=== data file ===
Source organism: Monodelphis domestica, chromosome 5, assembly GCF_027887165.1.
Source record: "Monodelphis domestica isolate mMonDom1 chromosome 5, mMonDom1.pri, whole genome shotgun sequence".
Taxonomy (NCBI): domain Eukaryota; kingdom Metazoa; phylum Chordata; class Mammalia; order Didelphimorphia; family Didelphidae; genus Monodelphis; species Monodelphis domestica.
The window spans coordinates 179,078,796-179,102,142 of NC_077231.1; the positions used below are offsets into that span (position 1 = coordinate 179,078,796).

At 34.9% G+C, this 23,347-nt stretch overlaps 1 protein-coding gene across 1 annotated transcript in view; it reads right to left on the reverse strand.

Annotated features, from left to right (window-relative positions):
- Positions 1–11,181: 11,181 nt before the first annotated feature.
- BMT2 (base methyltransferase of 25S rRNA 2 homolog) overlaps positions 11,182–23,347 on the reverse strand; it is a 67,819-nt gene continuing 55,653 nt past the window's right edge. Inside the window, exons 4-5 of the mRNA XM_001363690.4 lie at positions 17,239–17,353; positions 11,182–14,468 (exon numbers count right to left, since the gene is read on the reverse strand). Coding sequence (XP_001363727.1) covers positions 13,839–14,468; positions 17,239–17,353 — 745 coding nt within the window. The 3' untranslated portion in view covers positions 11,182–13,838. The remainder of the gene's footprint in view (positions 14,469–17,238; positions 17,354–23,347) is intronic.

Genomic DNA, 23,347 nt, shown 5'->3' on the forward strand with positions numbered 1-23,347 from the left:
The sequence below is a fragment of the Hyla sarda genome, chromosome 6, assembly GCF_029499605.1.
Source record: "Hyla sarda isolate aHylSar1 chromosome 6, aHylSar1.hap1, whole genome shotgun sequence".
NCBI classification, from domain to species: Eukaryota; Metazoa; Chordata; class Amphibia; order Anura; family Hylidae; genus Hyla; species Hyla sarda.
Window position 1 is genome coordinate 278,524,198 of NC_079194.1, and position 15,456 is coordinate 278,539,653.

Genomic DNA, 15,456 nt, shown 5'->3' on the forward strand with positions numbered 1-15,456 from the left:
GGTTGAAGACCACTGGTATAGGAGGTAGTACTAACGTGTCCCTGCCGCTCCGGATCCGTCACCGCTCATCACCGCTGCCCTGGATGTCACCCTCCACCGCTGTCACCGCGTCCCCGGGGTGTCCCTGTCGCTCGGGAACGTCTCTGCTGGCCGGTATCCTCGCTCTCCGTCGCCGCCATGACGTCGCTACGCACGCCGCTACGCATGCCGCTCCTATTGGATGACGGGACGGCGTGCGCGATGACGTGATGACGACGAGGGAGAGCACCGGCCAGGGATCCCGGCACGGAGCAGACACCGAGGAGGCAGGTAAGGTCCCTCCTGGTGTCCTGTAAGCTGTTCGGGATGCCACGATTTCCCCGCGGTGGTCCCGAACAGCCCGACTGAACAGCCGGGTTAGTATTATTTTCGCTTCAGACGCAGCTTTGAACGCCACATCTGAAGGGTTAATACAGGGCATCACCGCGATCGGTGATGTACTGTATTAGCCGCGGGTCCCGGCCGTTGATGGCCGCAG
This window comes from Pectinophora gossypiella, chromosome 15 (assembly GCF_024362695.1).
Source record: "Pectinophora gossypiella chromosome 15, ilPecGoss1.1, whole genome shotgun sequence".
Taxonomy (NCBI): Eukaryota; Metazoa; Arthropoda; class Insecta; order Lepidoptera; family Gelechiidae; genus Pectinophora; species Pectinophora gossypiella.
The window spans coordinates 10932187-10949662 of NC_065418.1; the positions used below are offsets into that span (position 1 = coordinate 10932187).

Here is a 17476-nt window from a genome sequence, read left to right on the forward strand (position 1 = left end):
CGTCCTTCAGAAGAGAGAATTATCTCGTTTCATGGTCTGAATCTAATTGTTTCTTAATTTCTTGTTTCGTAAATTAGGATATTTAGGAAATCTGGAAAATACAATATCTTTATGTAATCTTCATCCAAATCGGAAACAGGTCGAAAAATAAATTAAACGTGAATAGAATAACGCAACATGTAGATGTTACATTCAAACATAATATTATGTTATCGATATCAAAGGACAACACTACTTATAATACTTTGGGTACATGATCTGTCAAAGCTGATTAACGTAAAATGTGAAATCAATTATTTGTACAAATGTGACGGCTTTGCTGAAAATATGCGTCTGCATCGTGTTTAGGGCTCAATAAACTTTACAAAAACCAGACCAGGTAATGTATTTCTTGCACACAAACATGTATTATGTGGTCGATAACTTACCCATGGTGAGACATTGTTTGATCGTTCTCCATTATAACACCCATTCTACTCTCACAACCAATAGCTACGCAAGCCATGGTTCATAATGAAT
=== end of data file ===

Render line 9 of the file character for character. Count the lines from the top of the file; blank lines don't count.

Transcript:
Genomic DNA, 23,347 nt, shown 5'->3' on the forward strand with positions numbered 1-23,347 from the left: